The Chord Attack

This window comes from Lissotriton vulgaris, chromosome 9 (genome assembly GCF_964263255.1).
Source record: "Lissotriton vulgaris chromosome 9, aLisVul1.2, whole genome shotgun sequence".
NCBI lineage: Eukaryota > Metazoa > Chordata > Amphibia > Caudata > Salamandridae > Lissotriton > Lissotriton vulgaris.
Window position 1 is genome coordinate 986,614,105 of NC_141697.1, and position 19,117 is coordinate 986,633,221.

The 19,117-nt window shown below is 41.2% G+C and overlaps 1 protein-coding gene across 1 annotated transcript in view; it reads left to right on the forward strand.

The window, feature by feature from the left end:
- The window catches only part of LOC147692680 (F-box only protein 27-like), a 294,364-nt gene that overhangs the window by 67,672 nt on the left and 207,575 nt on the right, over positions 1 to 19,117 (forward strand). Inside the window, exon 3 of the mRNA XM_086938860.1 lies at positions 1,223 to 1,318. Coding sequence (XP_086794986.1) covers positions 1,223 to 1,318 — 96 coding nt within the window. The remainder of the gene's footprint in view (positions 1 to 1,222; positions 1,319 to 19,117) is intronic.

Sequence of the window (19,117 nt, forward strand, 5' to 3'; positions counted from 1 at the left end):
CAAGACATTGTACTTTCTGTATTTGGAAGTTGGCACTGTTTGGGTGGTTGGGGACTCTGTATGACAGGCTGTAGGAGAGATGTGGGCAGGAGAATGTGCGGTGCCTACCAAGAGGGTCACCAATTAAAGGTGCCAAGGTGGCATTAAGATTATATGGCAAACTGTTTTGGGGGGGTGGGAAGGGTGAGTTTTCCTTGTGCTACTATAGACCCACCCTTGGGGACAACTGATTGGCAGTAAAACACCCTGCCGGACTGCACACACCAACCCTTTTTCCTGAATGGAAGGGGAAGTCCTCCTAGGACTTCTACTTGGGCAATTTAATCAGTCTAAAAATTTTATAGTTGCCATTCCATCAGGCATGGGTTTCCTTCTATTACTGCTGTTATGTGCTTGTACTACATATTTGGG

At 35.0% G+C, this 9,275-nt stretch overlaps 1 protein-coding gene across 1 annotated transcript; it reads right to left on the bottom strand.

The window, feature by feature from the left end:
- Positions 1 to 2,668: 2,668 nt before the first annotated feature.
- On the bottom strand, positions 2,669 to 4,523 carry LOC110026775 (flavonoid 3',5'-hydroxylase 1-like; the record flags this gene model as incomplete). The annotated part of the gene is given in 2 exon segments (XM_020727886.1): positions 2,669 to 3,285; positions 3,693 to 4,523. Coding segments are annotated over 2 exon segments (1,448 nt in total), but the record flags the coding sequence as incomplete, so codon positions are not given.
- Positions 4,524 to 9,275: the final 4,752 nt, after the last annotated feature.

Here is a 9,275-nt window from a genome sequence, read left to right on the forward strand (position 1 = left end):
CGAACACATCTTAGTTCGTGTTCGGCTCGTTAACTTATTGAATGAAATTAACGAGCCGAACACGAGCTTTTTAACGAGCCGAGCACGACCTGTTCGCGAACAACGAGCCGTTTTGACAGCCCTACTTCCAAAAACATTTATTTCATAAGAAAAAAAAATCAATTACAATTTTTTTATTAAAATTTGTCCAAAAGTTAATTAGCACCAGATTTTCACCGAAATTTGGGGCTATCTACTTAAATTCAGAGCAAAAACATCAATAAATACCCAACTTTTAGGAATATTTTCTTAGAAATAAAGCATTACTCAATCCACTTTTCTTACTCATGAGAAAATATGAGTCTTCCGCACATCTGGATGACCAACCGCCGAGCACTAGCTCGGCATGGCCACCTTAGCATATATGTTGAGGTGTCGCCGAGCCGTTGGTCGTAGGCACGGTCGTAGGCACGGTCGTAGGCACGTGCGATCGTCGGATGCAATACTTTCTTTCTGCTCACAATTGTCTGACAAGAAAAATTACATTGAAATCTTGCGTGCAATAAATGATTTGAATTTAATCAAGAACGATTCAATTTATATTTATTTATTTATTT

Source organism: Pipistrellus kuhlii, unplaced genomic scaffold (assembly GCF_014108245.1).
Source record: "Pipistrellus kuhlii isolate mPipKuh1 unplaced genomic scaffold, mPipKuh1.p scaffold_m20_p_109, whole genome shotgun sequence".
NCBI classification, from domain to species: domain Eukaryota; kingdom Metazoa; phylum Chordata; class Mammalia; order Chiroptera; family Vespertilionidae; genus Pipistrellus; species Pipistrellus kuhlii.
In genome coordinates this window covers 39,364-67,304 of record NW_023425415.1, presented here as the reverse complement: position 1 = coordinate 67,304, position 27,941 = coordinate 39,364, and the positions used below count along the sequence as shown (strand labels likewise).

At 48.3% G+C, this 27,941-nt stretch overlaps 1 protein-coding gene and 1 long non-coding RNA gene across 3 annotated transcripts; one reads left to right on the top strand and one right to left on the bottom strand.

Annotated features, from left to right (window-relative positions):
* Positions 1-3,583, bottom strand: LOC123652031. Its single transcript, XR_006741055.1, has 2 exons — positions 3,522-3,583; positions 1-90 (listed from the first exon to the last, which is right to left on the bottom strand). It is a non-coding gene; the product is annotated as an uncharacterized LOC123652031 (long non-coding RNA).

Let's return to the (LH) CGEG quadruplet. If you practice it slowly and then gradually speed it up (HS), you will hit a "speed wall", a speed beyond which everything breaks down and stress builds up. The way to break this speed wall is to play the quadruplet as a single chord (CEG). You have gone from slow speed to infinite speed! This is called a chord attack. Now you only have to learn to slow down, which is easier than speeding up because there is no speed wall when you are slowing down. But -- how do you slow down? First play the chord and bounce the hand up and down at the frequency at which the quadruplet should be played (say, between one and two times a second); it should be easier when played as a chord, but this may not be simple if it is your first time. Note that the fingers are now positioned exactly correctly for fast playing. Try varying the bounce frequency up and down (even beyond the required speed!), noting how to alter the wrist, arm, fingers, etc., positions and motions as you go through the different speeds. If you feel fatigue after a while, then you are either doing something wrong, or else you have not yet acquired the technique of bouncing the chords. You will need to practice it until you can do that without tiring because if you can't do it for a chord, you will never do it for quadruplets. In other words, you have just identified a weakness in the technique that needs to be remedied before you can progress to the next stage. Play the chord with the most economical motions you can think of. Keep the fingers close to or on the keys as you increase speed. Get your whole body involved; shoulders, upper and lower arms, wrist. The sensation is to play from your shoulders and arms, not your fingertips. When you can play this softly, relaxed, fast, and without any feeling of fatigue, you know that you have made progress. Make sure that you are playing perfect chords (all notes landing at the same time) because, without this kind of sensitivity, you will not have the accuracy required to play fast. It is important to practice the slow bounce because that is when you can work on the accuracy. Accuracy improves faster at the slower speeds. However, it is absolutely essential that you get up to fast speeds (if only briefly) before slowing down. When you slow down, try to maintain the same motions that were required at high speed, because that is what you need to ultimately practice. If you think that this is the end of this simple chord business, you are in for a surprise -- this is only the beginning; read on!